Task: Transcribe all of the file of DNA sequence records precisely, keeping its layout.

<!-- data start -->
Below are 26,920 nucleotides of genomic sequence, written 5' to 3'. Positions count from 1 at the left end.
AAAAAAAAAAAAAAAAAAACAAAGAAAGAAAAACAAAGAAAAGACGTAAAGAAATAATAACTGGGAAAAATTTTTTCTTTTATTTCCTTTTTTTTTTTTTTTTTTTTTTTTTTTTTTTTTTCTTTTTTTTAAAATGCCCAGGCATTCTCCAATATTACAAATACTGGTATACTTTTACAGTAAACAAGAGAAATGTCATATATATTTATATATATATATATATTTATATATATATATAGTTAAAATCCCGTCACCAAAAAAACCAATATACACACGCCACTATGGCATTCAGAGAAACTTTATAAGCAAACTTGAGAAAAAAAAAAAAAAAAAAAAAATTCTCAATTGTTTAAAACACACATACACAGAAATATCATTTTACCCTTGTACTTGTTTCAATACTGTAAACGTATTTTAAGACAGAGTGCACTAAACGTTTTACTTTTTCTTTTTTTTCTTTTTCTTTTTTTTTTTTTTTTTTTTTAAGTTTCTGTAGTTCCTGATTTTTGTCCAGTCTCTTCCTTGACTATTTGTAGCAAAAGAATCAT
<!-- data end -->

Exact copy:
Below are 26,920 nucleotides of genomic sequence, written 5' to 3'. Positions count from 1 at the left end.
AAAAAAAAAAAAAAAAAAACAAAGAAAGAAAAACAAAGAAAAGACGTAAAGAAATAATAACTGGGAAAAATTTTTTCTTTTATTTCCTTTTTTTTTTTTTTTTTTTTTTTTTTTTTTTTTTCTTTTTTTTAAAATGCCCAGGCATTCTCCAATATTACAAATACTGGTATACTTTTACAGTAAACAAGAGAAATGTCATATATATTTATATATATATATATATTTATATATATATATAGTTAAAATCCCGTCACCAAAAAAACCAATATACACACGCCACTATGGCATTCAGAGAAACTTTATAAGCAAACTTGAGAAAAAAAAAAAAAAAAAAAAAATTCTCAATTGTTTAAAACACACATACACAGAAATATCATTTTACCCTTGTACTTGTTTCAATACTGTAAACGTATTTTAAGACAGAGTGCACTAAACGTTTTACTTTTTCTTTTTTTTCTTTTTCTTTTTTTTTTTTTTTTTTTTTAAGTTTCTGTAGTTCCTGATTTTTGTCCAGTCTCTTCCTTGACTATTTGTAGCAAAAGAATCAT